More than half the people diagnosed with HIV in Sutton are diagnosed too late meaning they pose a greater risk of passing it on and have worse outcomes.
Sutton is the worst performing borough in the capital in terms of diagnosing people with HIV within four years of them contracting it.
A scientist analyses an HIV test
A leading HIV charity is calling for candidates in May's local elections to make improving the speed of HIV detections in Sutton a priority - or the borough, which has a low rate of HIV, could risk the rate increasing.
The National AIDS Trust (NAT) has obtained figures from 2012, the most recent available, that show nearly 58 per cent of people who were diagnosed with HIV in Sutton, had carried the disease for four years or more. This is the highest percentage in London and worse than the national average.
According to the NAT late diagnosis of HIV leads to worse health outcomes, a decreased life expectancy and a greater chance of passing the virus on.
People diagnosed late also have an eleven-fold increased risk of death within one year of HIV diagnosis compared to those diagnosed promptly.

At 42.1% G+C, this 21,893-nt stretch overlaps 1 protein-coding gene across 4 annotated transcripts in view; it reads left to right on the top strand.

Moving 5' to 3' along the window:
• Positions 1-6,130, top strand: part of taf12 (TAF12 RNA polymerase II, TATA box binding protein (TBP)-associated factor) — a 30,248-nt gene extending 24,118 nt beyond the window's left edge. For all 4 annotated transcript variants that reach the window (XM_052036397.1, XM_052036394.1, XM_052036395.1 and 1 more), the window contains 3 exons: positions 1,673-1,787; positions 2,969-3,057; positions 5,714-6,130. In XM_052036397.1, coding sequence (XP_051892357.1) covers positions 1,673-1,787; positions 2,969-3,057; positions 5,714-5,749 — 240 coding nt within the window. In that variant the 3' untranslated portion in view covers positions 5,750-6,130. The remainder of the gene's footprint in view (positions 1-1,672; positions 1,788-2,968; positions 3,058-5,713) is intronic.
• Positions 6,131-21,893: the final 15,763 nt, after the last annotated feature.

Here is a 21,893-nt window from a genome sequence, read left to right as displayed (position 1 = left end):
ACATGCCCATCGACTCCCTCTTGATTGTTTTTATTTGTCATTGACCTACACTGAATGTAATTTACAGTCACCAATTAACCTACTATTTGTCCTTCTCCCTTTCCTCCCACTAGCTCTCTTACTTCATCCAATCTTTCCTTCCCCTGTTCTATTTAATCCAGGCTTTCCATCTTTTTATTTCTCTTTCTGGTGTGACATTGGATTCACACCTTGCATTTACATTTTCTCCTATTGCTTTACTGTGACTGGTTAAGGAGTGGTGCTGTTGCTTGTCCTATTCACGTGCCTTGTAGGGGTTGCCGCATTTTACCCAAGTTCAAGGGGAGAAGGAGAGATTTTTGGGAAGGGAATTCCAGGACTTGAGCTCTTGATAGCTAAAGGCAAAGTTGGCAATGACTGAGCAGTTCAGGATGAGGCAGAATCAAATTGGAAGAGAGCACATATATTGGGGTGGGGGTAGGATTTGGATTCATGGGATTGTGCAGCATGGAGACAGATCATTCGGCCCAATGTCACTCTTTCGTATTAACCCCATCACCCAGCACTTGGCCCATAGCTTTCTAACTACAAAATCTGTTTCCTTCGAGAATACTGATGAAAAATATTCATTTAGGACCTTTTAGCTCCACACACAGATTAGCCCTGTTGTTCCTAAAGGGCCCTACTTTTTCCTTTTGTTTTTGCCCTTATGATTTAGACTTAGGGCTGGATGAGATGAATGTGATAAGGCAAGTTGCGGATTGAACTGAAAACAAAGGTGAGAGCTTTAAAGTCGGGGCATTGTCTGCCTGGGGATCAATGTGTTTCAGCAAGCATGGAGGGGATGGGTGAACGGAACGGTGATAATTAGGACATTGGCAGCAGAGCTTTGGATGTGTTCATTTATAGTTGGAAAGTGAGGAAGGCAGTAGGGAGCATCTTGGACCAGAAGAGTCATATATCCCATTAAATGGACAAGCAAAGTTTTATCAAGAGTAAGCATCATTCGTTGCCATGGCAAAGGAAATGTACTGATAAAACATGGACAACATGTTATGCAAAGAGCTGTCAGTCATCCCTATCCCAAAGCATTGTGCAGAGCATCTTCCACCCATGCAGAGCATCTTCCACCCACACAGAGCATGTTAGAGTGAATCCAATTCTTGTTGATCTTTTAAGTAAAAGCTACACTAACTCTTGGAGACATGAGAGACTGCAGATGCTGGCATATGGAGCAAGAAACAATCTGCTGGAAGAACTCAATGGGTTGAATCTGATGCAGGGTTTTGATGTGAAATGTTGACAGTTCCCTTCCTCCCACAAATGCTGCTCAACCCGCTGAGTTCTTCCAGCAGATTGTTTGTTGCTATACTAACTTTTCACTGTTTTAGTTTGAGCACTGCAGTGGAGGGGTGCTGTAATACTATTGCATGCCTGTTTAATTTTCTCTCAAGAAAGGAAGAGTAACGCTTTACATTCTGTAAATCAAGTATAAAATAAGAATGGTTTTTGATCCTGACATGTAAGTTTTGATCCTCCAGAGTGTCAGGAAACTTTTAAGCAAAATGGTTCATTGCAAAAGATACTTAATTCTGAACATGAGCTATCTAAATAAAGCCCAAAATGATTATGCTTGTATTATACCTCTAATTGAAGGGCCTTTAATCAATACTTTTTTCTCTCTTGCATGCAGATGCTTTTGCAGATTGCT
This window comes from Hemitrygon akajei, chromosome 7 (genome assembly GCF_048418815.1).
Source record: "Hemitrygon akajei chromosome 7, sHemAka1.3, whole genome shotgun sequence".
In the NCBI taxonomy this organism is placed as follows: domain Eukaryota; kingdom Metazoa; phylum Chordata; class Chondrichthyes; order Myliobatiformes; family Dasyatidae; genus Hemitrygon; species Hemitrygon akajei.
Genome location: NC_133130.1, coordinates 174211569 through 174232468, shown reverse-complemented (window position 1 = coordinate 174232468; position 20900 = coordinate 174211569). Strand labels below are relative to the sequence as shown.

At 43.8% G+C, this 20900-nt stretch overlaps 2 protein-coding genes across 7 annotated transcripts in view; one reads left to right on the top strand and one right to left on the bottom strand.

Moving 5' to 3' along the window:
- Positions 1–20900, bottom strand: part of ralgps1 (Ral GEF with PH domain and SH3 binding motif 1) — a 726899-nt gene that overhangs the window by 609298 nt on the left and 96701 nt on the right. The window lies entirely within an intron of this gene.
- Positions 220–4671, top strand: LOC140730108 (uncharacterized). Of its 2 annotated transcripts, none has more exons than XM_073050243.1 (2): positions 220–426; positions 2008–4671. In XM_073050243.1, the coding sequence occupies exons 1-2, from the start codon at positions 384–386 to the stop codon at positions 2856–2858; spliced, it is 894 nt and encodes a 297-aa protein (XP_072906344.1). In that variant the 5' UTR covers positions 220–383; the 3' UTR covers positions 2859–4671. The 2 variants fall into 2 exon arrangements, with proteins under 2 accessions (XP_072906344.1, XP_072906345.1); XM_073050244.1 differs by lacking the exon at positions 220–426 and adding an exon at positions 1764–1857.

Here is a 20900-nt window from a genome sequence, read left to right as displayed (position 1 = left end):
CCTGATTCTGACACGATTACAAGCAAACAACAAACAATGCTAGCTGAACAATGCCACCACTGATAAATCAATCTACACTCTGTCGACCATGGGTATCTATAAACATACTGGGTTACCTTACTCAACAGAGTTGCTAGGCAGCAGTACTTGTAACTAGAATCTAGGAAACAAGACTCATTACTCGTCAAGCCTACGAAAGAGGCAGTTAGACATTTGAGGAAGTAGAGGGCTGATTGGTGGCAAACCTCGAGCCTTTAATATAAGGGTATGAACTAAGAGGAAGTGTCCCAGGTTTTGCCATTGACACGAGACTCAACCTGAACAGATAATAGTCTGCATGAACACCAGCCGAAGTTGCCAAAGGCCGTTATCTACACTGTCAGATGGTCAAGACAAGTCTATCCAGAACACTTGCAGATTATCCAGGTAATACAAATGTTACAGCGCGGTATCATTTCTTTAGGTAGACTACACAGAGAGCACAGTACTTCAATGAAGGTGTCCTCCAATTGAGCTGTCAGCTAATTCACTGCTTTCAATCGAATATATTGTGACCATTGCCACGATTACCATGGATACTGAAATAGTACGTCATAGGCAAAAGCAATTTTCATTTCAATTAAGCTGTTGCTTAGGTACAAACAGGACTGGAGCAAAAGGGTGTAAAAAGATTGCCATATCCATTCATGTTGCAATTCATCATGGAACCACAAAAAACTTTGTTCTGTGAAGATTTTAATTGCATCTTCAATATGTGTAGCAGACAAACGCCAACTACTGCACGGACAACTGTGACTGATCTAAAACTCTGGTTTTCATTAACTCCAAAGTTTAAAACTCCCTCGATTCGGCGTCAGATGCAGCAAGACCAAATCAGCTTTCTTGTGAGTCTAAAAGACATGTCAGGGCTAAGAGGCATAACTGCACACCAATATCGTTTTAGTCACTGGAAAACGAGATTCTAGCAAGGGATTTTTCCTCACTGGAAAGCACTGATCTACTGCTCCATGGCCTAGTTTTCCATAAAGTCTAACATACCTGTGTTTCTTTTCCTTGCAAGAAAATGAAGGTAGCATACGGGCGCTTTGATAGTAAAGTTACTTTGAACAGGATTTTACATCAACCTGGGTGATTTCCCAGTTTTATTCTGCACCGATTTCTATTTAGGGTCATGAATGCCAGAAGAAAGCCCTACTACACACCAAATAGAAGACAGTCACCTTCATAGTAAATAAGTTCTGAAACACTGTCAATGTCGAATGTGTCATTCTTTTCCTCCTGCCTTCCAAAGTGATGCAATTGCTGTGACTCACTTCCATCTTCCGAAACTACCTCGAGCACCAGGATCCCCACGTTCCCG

Yusef Azad, director of policy and campaigns at NAT, said: "London has from the start of the epidemic been the part of the UK most severely affected by HIV, yet Sutton is still struggling to diagnose people living with the virus on time.
"Reducing the late diagnosis of HIV is a key public health responsibility for local councils and so these elections represent a real opportunity for councillors and political groups in Sutton to tackle HIV in the borough.
"We are urging local candidates in Sutton, if elected, to invest in HIV prevention services, show leadership on diagnosis and fund and commission local HIV support services.
"Disinvestment in diagnosis would seriously harm public health, especially in an area like Sutton, and will cost the council and the NHS in the long term.
"The May 2014 elections will be the first to take place since local authorities regained their responsibility for public health – now councillors and political groups in Sutton can make a lasting difference to the lives of people with HIV, those at a higher risk of contracting the virus and the generations to come."
According to the figures, one person in every 417 in Sutton has HIV which makes it a high prevalence area and above the national average of one in 546.
The NAT is encouraging people to get behind the campaign to raise awareness by tweeting with the hashtags #HIVmatters and #LDNmay2014. To find out more, visit www.nat.org.uk.
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